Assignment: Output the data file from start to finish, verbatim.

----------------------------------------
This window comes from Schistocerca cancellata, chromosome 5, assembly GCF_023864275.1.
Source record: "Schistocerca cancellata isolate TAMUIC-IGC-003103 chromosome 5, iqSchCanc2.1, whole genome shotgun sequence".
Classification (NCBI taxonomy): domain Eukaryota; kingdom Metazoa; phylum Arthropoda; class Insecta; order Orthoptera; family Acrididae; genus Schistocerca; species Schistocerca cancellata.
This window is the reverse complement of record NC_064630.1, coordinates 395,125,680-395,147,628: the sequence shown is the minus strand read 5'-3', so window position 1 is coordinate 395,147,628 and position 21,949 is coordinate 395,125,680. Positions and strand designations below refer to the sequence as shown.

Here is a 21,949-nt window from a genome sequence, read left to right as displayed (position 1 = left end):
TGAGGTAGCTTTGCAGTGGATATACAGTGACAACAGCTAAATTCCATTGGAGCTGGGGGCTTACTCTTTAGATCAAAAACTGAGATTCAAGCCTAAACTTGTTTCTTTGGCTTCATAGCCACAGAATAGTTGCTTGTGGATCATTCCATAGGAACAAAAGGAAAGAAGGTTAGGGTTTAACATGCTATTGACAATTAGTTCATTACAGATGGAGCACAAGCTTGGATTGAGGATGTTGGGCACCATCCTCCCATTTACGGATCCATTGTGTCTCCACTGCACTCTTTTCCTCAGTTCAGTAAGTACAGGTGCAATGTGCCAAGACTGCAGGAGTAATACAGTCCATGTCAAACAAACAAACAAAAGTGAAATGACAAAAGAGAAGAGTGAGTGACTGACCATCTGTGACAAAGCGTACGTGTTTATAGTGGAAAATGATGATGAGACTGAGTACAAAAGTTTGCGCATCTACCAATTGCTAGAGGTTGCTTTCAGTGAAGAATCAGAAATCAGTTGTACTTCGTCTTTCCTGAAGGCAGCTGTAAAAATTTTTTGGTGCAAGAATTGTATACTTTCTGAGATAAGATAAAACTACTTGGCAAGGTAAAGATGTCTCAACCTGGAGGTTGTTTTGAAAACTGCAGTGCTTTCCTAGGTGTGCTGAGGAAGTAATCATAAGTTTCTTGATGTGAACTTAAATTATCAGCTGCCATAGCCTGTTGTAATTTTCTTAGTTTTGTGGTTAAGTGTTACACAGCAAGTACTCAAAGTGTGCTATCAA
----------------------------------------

This window comes from Schistocerca cancellata, chromosome 5, assembly GCF_023864275.1.
Source record: "Schistocerca cancellata isolate TAMUIC-IGC-003103 chromosome 5, iqSchCanc2.1, whole genome shotgun sequence".
Classification (NCBI taxonomy): domain Eukaryota; kingdom Metazoa; phylum Arthropoda; class Insecta; order Orthoptera; family Acrididae; genus Schistocerca; species Schistocerca cancellata.
This window is the reverse complement of record NC_064630.1, coordinates 395,125,680-395,147,628: the sequence shown is the minus strand read 5'-3', so window position 1 is coordinate 395,147,628 and position 21,949 is coordinate 395,125,680. Positions and strand designations below refer to the sequence as shown.

Here is a 21,949-nt window from a genome sequence, read left to right as displayed (position 1 = left end):
TGAGGTAGCTTTGCAGTGGATATACAGTGACAACAGCTAAATTCCATTGGAGCTGGGGGCTTACTCTTTAGATCAAAAACTGAGATTCAAGCCTAAACTTGTTTCTTTGGCTTCATAGCCACAGAATAGTTGCTTGTGGATCATTCCATAGGAACAAAAGGAAAGAAGGTTAGGGTTTAACATGCTATTGACAATTAGTTCATTACAGATGGAGCACAAGCTTGGATTGAGGATGTTGGGCACCATCCTCCCATTTACGGATCCATTGTGTCTCCACTGCACTCTTTTCCTCAGTTCAGTAAGTACAGGTGCAATGTGCCAAGACTGCAGGAGTAATACAGTCCATGTCAAACAAACAAACAAAAGTGAAATGACAAAAGAGAAGAGTGAGTGACTGACCATCTGTGACAAAGCGTACGTGTTTATAGTGGAAAATGATGATGAGACTGAGTACAAAAGTTTGCGCATCTACCAATTGCTAGAGGTTGCTTTCAGTGAAGAATCAGAAATCAGTTGTACTTCGTCTTTCCTGAAGGCAGCTGTAAAAATTTTTTGGTGCAAGAATTGTATACTTTCTGAGATAAGATAAAACTACTTGGCAAGGTAAAGATGTCTCAACCTGGAGGTTGTTTTGAAAACTGCAGTGCTTTCCTAGGTGTGCTGAGGAAGTAATCATAAGTTTCTTGATGTGAACTTAAATTATCAGCTGCCATAGCCTGTTGTAATTTTCTTAGTTTTGTGGTTAAGTGTTACACAGCAAGTACTCAAAGTGTGCTATCAA